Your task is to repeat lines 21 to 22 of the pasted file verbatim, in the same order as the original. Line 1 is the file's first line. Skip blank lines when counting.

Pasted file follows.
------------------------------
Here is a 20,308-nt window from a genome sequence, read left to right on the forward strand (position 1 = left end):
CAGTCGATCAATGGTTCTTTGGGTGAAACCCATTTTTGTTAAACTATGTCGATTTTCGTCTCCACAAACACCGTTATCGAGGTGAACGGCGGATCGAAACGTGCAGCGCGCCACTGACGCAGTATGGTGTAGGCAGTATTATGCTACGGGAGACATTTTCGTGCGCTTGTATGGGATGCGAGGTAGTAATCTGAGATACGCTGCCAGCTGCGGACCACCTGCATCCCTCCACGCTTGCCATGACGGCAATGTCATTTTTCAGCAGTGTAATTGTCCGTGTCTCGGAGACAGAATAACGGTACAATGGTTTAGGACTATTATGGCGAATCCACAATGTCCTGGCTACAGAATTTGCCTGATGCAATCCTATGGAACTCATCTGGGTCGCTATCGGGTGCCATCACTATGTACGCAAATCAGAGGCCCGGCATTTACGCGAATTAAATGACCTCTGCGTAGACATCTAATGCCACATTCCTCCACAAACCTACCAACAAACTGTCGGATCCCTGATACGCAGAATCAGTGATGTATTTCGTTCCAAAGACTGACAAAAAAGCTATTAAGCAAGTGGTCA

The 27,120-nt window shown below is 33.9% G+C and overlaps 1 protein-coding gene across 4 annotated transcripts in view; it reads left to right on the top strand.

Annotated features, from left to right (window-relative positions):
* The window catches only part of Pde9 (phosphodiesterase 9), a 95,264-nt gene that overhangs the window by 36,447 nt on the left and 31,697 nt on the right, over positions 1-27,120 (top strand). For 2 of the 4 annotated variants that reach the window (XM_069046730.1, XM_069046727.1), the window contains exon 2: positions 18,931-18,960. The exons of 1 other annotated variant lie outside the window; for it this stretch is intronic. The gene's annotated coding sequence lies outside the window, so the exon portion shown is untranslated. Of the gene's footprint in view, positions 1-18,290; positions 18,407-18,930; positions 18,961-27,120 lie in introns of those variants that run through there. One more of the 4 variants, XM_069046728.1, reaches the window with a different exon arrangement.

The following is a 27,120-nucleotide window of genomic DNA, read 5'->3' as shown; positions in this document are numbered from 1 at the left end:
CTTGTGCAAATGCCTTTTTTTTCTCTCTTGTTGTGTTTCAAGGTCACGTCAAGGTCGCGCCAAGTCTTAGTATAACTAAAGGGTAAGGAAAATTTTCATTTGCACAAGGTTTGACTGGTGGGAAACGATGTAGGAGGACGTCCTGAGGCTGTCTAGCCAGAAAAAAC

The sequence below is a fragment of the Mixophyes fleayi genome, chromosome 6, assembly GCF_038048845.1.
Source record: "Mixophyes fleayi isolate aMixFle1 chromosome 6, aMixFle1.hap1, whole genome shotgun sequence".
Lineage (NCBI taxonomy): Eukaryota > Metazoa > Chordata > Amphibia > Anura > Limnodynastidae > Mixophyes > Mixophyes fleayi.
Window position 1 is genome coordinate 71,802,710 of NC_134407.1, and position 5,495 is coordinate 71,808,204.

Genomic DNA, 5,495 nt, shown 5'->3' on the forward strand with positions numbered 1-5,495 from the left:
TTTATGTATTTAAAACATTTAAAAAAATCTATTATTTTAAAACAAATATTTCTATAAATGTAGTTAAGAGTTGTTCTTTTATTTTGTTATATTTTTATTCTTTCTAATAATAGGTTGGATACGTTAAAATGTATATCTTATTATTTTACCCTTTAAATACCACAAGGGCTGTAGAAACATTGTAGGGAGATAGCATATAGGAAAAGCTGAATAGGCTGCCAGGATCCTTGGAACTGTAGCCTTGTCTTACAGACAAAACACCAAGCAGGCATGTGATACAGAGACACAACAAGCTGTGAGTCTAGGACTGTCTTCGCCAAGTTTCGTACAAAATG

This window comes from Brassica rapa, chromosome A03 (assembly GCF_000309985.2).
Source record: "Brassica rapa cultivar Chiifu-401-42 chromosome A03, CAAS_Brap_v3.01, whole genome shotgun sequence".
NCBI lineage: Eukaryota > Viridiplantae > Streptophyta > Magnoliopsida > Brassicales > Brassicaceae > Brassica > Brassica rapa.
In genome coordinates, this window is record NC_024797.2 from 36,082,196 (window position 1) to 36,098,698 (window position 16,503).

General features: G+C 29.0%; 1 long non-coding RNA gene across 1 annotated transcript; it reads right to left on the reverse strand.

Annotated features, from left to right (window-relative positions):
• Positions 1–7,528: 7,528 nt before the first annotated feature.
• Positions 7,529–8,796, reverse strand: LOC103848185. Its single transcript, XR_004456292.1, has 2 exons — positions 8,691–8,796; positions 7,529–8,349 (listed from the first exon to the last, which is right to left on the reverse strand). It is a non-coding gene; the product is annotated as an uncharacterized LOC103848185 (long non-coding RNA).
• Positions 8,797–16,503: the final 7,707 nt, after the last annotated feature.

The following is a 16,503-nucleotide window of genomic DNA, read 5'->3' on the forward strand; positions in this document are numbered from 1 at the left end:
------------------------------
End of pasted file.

• Positions 7,529–8,796, reverse strand: LOC103848185. Its single transcript, XR_004456292.1, has 2 exons — positions 8,691–8,796; positions 7,529–8,349 (listed from the first exon to the last, which is right to left on the reverse strand). It is a non-coding gene; the product is annotated as an uncharacterized LOC103848185 (long non-coding RNA).
• Positions 8,797–16,503: the final 7,707 nt, after the last annotated feature.